The ambient color property determines a material’s color when no direct light is hitting it. Usually, we set this equal to the diffuse color because the color of most objects is the same when hit by ambient light and when hit by diffuse light. However, we can create some weird-looking materials by specifying an ambient color that’s different from the diffuse color. Ambient color always has the same intensity because it is assumed that the ambient light is coming from all directions.

We use emissive color to create the illusion of materials that glow.

They don’t actually glow─Direct3D doesn’t perform lighting calculations using them as a light source─but they can be used in scenes to create the

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appearance of a glowing object, without requiring additional light processing. For example, we can create a material that emits a white color and use it to simulate an overhead fluorescent light in the scene. It won’t actually light up anything. We have to compensate for they by, say, assigning a bright ambient color to the objects in the scene.

Last but not least, we use the specular color of a material to make an object shiny. Most of the time, we set the specular color to white to achieve realistic highlights, but we can set it to other colors to create the illusion of colored lights hitting the object. Another property, specular power, goes hand-in-hand with specular color. The power property of a material determines how sharp the highlights on that material appear. A power of zero tells Direct3D than an object has no highlights, and a power of 10 creates very definite highlights.

2.1.3 Clipping and Viewport Mapping

Camera and viewports are different things. A viewport defines the destination of the 3D rendering. Whereas a camera represents a position and orientation in the 3D world we want to render. A viewport defines a destination rectangle into which Direct3D renders the scene. Viewports also allow us to define the range of z-values we want in the final scene. A viewport is a 3D box; it has width, height, and depth. In Direct3D , we specify the viewport’s rectangle using four variables:X, Y, Width, and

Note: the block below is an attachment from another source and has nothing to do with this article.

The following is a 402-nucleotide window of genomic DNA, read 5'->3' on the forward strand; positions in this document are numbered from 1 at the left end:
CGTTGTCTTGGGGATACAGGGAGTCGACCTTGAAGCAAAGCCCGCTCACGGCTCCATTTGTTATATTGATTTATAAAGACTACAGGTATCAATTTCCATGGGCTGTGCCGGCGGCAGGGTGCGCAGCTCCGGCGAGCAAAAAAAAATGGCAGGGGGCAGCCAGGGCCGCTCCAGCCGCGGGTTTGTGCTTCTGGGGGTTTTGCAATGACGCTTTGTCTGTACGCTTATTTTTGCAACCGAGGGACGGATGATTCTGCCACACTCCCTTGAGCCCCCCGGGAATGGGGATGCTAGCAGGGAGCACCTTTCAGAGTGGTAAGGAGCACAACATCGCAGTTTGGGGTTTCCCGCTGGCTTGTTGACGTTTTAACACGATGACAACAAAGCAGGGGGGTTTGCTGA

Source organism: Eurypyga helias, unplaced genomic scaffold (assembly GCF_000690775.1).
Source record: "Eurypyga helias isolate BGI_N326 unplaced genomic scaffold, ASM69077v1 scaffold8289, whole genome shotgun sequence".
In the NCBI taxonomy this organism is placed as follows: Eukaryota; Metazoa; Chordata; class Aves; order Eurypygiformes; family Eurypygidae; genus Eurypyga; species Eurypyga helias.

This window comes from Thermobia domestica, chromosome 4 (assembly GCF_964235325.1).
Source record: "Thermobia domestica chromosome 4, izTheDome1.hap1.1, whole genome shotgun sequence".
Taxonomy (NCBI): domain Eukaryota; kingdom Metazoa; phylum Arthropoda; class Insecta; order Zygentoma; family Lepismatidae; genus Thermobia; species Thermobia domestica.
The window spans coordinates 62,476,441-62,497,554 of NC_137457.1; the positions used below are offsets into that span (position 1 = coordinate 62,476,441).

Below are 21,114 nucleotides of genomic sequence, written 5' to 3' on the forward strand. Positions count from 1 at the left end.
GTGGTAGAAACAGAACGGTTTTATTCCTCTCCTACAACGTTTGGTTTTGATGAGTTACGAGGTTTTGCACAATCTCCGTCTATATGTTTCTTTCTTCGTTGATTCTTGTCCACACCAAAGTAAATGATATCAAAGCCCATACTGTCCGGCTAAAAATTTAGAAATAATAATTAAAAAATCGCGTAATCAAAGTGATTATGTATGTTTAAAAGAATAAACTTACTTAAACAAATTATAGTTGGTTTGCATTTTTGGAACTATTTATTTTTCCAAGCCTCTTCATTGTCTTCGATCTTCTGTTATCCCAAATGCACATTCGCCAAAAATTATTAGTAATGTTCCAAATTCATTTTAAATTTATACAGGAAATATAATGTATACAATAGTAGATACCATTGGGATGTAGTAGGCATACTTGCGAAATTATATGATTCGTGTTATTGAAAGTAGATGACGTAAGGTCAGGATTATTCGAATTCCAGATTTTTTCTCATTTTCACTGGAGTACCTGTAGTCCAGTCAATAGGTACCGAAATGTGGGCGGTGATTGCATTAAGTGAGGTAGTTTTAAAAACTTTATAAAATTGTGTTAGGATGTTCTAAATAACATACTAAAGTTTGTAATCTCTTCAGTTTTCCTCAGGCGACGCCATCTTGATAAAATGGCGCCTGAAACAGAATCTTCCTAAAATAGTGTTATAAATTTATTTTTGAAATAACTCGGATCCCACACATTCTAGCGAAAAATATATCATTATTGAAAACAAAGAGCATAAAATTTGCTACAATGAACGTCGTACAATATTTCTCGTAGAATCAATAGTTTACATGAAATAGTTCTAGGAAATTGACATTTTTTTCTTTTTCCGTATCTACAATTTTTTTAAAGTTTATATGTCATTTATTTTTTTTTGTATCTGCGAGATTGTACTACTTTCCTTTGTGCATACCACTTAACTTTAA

Height. Direct3D assumes that the X and Y values represent the screen coordinates relative to the top-left corner of the rendering surface and that Width and Height represent the width and height of the viewport. A viewport has two additional variables, MinZ and MaxZ, which tell

Direct3D the minimum and maximum z-values of the rendered scene. We will see more precisely how these values come into play on the 3D

14

geometry pipeline, but for now just realize that most of the time we set

MinZ to 0.0 and MaxZ to 1.0. Note that most 3D games fill the entire screen with a 3D scene, so the viewports of most 3D games have x/y values of (0, 0) and width and height values equal to the width and height of the back buffers. We can set MinZ and MaxZ to values other than 0.0 to 1.0 to achieve special effects. For example, if we’re rendering a heads-up display onto a previously rendered scene, we probably want both MinZ and MaxZ to be 0.0, which guarantees that Direct3D will put the scene we’re rendering on top of everything else.

When we refer to a camera in 3D graphics programming, what we’re talking about is ultimately a combination of the view matrix and the projection matrix. The view matrix is like the position and orientation of the camera. The view matrix transforms the world coordinates so that they form a scene as viewed from a certain position and orientation in a

3D space. The projection matrix determines the camera’s field of view, along with the nearest and farthest point a camera can see. The projection matrix takes the 3D points in the 3D world and converts them to 2D points on the screen. In other words, it “projects” the 3D world onto a 2D plane.